8. Support bone health
Apples contain a flavonoid called phloridzin. This compound may help in maintaining bone density and reducing the risk of osteoporosis in post-menopausal women.
In one study, 15 healthy female participants aged 19–50 years old each consumed a 500-kcal test meal on 3 different occasions consisting of either fresh peeled apples, canned apple sauce, or candy. Those who ate fresh apples lost less calcium from their bodies than the control group .
9. Weight loss
Apples are the ideal weight loss fruits thanks to their high-fiber, low-calorie content. Fiber aids weight loss by keeping you feeling full longer, causing you to eat less. Also, since apple is low in calorie, it does not add significantly to your overall daily calorie intake. Try adding some apple slices to your cereal, salads, yogurt, or oatmeal.
10. Fight asthma
Apples are loaded with phenolic acids and flavonoids that are known for reducing inflammation in the air passageways and lung, a common feature of both asthma and wheezing.
A 2007 study found that pregnant women who ate apples reduced the risk of their children developing asthma.
Researchers looked at the eating habits of women during pregnancy and, later, their children’s reported allergies. Kids whose moms ate the most apples during pregnancy were less likely to report wheezing or to have doctor-confirmed asthma at age 5, compared with kids whose moms ate few apples.
11. Improve vision
Apples are believed to improve vision and keep the eyes healthy. This is due to the fact that apples are rich in bioflavonoids, which can reduce the effect of free radicals on the eyes and prevent eye diseases like age-related macular degeneration, cataracts, and glaucoma.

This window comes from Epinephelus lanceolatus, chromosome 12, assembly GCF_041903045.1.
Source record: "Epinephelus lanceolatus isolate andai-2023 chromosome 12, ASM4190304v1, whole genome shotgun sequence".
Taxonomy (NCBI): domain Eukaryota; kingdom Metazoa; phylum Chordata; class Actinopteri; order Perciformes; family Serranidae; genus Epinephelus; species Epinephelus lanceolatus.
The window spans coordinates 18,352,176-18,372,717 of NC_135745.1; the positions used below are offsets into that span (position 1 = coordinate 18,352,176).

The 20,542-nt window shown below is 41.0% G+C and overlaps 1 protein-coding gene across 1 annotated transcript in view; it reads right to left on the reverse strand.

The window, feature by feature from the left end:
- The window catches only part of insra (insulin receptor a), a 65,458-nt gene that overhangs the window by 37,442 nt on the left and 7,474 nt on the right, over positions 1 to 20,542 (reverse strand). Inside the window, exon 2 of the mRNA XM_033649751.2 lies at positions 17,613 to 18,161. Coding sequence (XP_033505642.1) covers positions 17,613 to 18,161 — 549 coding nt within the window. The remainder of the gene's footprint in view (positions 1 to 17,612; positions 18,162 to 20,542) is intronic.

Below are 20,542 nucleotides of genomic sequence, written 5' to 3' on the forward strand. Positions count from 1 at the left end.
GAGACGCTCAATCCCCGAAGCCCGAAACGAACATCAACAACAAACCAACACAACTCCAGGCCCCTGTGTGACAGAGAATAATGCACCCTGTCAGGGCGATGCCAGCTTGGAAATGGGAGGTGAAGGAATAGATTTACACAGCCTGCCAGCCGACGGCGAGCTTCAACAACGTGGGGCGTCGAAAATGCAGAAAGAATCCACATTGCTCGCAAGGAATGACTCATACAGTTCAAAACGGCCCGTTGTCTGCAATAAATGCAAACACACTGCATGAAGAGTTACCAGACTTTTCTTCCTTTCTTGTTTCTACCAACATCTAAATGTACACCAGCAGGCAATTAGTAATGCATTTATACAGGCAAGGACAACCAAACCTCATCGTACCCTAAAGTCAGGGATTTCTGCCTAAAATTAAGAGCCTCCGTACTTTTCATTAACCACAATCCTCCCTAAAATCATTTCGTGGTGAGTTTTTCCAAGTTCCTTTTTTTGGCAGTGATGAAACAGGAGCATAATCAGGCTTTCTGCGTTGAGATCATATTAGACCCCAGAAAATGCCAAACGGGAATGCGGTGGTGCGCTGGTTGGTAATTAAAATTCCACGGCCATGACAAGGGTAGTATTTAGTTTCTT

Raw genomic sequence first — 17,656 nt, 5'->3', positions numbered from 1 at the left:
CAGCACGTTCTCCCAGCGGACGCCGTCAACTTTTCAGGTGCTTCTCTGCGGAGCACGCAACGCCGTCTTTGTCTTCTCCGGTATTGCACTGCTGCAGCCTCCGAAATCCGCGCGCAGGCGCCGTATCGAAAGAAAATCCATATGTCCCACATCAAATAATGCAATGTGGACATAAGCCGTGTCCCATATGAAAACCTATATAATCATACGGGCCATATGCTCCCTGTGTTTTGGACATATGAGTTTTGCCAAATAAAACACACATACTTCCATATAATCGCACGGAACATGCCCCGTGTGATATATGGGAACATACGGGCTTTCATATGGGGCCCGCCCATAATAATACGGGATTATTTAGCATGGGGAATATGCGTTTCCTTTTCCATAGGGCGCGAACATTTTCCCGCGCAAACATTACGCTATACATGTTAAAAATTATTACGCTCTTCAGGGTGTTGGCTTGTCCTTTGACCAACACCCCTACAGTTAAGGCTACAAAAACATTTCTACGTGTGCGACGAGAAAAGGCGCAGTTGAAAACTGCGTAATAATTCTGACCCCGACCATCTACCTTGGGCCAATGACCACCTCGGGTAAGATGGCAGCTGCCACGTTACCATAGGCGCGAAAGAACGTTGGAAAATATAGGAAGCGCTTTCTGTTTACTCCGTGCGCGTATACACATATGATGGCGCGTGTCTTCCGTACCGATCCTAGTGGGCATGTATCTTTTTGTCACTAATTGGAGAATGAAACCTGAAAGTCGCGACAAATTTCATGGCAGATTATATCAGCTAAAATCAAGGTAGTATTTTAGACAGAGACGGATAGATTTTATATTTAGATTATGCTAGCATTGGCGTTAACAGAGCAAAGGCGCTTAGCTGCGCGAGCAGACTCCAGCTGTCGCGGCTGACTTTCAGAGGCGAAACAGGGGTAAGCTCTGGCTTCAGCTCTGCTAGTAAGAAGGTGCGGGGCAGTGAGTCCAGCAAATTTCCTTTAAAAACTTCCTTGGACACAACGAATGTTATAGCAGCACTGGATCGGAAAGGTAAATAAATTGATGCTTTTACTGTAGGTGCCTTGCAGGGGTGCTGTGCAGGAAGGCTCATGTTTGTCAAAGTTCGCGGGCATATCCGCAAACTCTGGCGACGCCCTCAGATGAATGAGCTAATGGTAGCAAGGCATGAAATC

12. Reduce the risk of Alzheimer’s disease
Apples are also good for brain health. Some studies have shown that apples may help reduce the risk for Alzheimer’s disease.
A study conducted on rat brain cells by researchers at Cornell University in New York shows that the potent abundant antioxidants in apples protect the brain cells against oxidative stress, a tissue-damaging process associated with Alzheimer’s and other neurodegenerative disorders .
Another study on mice revealed that animals fed an apple-enhanced diet showed higher levels of the neurotransmitter acetylcholine, which is linked to improving concentration, problem-solving, and memory.
13. Skin care
The powerful antioxidants in apples counteract the damaged caused by free radicals, which are directly related to premature aging. Apples also increase blood circulation which keeps the skin looking younger and more radiant.
How to Pick Apples
Here are a few tips for choosing the best apples:
- Make sure they are firm to the touch.
- They should be well colored for their variety.
- The skins should be tight, unbroken, and unblemished.
- Avoid the ones that are noticeably soft or bruised, as they have lost most of their nutritional values.
How to Store Apples
Apples should be placed in a plastic bag in the crisper drawer of your refrigerator or cover the apples with a damp paper towel. Don’t store your apples and vegetables in the same drawer, because apples give off ethylene gas, which can speed the decay of neighboring produce.